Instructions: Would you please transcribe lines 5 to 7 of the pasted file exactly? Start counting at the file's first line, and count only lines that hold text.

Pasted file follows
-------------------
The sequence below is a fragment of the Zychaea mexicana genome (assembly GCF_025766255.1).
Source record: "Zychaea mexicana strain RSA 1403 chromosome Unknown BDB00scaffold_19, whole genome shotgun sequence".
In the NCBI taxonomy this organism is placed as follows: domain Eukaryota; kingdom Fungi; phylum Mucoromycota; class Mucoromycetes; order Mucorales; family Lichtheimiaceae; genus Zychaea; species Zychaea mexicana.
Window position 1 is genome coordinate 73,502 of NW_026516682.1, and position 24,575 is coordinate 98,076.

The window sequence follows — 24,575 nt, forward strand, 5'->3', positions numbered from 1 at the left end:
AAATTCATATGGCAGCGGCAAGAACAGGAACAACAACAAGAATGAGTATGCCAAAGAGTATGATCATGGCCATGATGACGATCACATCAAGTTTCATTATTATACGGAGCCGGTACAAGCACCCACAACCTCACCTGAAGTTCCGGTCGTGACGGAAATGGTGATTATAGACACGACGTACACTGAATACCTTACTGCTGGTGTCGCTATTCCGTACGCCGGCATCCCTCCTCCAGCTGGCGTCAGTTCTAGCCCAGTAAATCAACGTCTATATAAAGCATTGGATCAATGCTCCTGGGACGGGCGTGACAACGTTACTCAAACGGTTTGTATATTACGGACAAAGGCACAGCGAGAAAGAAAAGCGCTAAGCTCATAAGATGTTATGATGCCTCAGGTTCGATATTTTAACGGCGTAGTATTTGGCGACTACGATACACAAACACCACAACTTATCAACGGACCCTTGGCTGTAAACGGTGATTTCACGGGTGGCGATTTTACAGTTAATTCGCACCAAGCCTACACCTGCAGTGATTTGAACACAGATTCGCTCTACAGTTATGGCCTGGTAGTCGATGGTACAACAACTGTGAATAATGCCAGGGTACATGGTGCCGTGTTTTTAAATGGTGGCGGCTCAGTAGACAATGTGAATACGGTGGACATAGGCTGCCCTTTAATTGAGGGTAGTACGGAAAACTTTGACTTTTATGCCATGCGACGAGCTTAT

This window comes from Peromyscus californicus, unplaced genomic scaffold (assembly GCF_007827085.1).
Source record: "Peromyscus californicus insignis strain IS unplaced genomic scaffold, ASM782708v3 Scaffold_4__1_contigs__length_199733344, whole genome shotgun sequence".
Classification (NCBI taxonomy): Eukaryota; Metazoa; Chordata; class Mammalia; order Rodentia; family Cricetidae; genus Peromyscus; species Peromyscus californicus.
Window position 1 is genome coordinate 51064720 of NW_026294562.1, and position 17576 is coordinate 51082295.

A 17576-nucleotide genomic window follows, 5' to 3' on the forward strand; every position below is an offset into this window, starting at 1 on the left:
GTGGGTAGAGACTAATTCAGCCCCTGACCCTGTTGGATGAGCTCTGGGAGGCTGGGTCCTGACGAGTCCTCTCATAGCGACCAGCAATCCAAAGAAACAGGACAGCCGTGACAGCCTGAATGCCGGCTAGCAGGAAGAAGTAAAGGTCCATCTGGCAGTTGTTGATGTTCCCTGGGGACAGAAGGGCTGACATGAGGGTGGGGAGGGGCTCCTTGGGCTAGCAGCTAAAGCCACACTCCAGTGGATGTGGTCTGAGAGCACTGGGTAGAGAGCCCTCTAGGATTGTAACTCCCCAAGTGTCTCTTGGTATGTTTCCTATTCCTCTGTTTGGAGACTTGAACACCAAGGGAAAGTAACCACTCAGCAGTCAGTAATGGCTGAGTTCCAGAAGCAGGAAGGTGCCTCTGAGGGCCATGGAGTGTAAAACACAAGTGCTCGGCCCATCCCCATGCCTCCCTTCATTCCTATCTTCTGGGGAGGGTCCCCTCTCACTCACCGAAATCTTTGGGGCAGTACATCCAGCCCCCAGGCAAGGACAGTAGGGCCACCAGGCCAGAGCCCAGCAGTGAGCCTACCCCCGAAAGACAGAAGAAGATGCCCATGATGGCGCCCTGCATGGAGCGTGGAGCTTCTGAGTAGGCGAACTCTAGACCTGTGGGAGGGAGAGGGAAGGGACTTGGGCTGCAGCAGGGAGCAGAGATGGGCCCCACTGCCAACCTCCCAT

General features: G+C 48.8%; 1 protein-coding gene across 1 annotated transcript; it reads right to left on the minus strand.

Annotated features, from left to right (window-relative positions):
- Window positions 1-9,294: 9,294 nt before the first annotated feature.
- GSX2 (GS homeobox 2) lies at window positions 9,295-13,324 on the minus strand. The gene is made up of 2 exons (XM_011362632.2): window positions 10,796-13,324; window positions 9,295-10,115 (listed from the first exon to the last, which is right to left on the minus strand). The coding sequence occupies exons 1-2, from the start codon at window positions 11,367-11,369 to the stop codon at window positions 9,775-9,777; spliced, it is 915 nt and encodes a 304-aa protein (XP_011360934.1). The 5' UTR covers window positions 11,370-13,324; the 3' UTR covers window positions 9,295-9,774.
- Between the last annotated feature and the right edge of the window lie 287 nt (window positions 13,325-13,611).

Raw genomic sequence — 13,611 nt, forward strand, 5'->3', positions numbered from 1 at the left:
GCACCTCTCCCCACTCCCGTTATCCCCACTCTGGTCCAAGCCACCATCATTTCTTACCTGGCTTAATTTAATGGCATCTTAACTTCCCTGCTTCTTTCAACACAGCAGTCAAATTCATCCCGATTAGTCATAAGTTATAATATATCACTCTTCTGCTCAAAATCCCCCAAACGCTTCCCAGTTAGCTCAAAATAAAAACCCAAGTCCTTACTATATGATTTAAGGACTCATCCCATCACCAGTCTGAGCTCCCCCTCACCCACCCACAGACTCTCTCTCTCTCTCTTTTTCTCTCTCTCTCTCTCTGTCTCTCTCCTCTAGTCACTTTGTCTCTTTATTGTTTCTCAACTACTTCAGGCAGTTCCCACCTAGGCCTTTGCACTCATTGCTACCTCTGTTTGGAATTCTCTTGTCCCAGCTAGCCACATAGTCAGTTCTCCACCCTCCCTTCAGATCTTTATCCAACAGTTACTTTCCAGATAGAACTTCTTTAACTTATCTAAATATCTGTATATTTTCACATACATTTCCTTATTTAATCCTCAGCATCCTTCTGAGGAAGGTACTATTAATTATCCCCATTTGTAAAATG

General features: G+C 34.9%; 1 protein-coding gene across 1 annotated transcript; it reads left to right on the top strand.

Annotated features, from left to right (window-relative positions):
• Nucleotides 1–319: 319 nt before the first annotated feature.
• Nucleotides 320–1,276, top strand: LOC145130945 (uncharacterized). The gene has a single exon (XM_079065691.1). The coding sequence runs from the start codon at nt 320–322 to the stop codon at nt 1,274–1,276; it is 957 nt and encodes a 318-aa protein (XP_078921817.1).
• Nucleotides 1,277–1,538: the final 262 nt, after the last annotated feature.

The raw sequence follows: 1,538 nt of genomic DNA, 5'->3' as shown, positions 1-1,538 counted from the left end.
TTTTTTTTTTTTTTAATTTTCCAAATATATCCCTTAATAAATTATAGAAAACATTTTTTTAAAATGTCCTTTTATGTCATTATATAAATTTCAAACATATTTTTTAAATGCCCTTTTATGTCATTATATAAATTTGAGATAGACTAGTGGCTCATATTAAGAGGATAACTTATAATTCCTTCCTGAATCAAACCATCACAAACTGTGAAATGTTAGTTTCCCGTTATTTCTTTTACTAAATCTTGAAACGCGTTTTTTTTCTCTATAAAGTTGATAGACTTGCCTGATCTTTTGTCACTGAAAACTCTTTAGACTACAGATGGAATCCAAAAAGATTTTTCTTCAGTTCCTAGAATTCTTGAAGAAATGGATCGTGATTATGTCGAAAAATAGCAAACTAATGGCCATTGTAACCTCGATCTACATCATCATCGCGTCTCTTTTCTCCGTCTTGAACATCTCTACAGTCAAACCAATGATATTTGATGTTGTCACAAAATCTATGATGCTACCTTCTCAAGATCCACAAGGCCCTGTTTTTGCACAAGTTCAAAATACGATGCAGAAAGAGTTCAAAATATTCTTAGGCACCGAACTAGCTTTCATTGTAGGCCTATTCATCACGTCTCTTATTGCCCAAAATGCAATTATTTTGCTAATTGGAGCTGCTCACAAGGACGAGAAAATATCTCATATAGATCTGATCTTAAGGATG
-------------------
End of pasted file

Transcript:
The window sequence follows — 24,575 nt, forward strand, 5'->3', positions numbered from 1 at the left end:
AAATTCATATGGCAGCGGCAAGAACAGGAACAACAACAAGAATGAGTATGCCAAAGAGTATGATCATGGCCATGATGACGATCACATCAAGTTTCATTATTATACGGAGCCGGTACAAGCACCCACAACCTCACCTGAAGTTCCGGTCGTGACGGAAATGGTGATTATAGACACGACGTACACTGAATACCTTACTGCTGGTGTCGCTATTCCGTACGCCGGCATCCCTCCTCCAGCTGGCGTCAGTTCTAGCCCAGTAAATCAACGTCTATATAAAGCATTGGATCAATGCTCCTGGGACGGGCGTGACAACGTTACTCAAACGGTTTGTATATTACGGACAAAGGCACAGCGAGAAAGAAAAGCGCTAAGCTCATAAGATGTTATGATGCCTCAGGTTCGATATTTTAACGGCGTAGTATTTGGCGACTACGATACACAAACACCACAACTTATCAACGGACCCTTGGCTGTAAACGGTGATTTCACGGGTGGCGATTTTACAGTTAATTCGCACCAAGCCTACACCTGCAGTGATTTGAACACAGATTCGCTCTACAGTTATGGCCTGGTAGTCGATGGTACAACAACTGTGAATAATGCCAGGGTACATGGTGCCGTGTTTTTAAATGGTGGCGGCTCAGTAGACAATGTGAATACGGTGGACATAGGCTGCCCTTTAATTGAGGGTAGTACGGAAAACTTTGACTTTTATGCCATGCGACGAGCTTAT

This window comes from Peromyscus californicus, unplaced genomic scaffold (assembly GCF_007827085.1).